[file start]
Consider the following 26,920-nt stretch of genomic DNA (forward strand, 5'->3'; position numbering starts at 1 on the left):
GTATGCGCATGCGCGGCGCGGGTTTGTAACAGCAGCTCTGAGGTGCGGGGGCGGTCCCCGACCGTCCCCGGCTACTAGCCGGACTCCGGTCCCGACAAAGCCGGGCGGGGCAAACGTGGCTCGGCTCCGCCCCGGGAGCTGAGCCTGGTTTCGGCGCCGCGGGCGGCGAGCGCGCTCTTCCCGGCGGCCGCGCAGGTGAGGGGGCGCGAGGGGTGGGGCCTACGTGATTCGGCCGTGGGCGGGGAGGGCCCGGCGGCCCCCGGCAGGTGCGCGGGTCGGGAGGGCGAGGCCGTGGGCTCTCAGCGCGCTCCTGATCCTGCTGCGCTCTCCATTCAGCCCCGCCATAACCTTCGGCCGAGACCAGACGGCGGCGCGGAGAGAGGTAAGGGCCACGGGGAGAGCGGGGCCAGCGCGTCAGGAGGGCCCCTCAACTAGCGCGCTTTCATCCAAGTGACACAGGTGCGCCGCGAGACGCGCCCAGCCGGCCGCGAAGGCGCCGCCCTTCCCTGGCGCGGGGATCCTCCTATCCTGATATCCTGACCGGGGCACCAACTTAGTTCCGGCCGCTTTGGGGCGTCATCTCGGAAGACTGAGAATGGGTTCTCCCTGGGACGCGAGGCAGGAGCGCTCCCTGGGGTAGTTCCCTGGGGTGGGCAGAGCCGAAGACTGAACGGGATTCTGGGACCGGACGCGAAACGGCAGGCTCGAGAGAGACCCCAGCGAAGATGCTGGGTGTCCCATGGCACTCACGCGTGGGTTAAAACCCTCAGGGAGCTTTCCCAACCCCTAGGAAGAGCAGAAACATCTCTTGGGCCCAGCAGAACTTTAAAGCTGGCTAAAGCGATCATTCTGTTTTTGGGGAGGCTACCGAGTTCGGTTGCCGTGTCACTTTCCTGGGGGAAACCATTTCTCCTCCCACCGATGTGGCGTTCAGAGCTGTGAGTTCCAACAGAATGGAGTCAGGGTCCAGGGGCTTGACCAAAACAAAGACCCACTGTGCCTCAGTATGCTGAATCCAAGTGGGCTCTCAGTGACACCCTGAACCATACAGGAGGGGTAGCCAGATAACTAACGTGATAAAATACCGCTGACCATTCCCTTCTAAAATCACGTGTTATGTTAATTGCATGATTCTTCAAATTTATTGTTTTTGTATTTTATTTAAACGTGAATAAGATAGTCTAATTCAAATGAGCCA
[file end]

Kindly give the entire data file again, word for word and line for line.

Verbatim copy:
Consider the following 26,920-nt stretch of genomic DNA (forward strand, 5'->3'; position numbering starts at 1 on the left):
GTATGCGCATGCGCGGCGCGGGTTTGTAACAGCAGCTCTGAGGTGCGGGGGCGGTCCCCGACCGTCCCCGGCTACTAGCCGGACTCCGGTCCCGACAAAGCCGGGCGGGGCAAACGTGGCTCGGCTCCGCCCCGGGAGCTGAGCCTGGTTTCGGCGCCGCGGGCGGCGAGCGCGCTCTTCCCGGCGGCCGCGCAGGTGAGGGGGCGCGAGGGGTGGGGCCTACGTGATTCGGCCGTGGGCGGGGAGGGCCCGGCGGCCCCCGGCAGGTGCGCGGGTCGGGAGGGCGAGGCCGTGGGCTCTCAGCGCGCTCCTGATCCTGCTGCGCTCTCCATTCAGCCCCGCCATAACCTTCGGCCGAGACCAGACGGCGGCGCGGAGAGAGGTAAGGGCCACGGGGAGAGCGGGGCCAGCGCGTCAGGAGGGCCCCTCAACTAGCGCGCTTTCATCCAAGTGACACAGGTGCGCCGCGAGACGCGCCCAGCCGGCCGCGAAGGCGCCGCCCTTCCCTGGCGCGGGGATCCTCCTATCCTGATATCCTGACCGGGGCACCAACTTAGTTCCGGCCGCTTTGGGGCGTCATCTCGGAAGACTGAGAATGGGTTCTCCCTGGGACGCGAGGCAGGAGCGCTCCCTGGGGTAGTTCCCTGGGGTGGGCAGAGCCGAAGACTGAACGGGATTCTGGGACCGGACGCGAAACGGCAGGCTCGAGAGAGACCCCAGCGAAGATGCTGGGTGTCCCATGGCACTCACGCGTGGGTTAAAACCCTCAGGGAGCTTTCCCAACCCCTAGGAAGAGCAGAAACATCTCTTGGGCCCAGCAGAACTTTAAAGCTGGCTAAAGCGATCATTCTGTTTTTGGGGAGGCTACCGAGTTCGGTTGCCGTGTCACTTTCCTGGGGGAAACCATTTCTCCTCCCACCGATGTGGCGTTCAGAGCTGTGAGTTCCAACAGAATGGAGTCAGGGTCCAGGGGCTTGACCAAAACAAAGACCCACTGTGCCTCAGTATGCTGAATCCAAGTGGGCTCTCAGTGACACCCTGAACCATACAGGAGGGGTAGCCAGATAACTAACGTGATAAAATACCGCTGACCATTCCCTTCTAAAATCACGTGTTATGTTAATTGCATGATTCTTCAAATTTATTGTTTTTGTATTTTATTTAAACGTGAATAAGATAGTCTAATTCAAATGAGCCA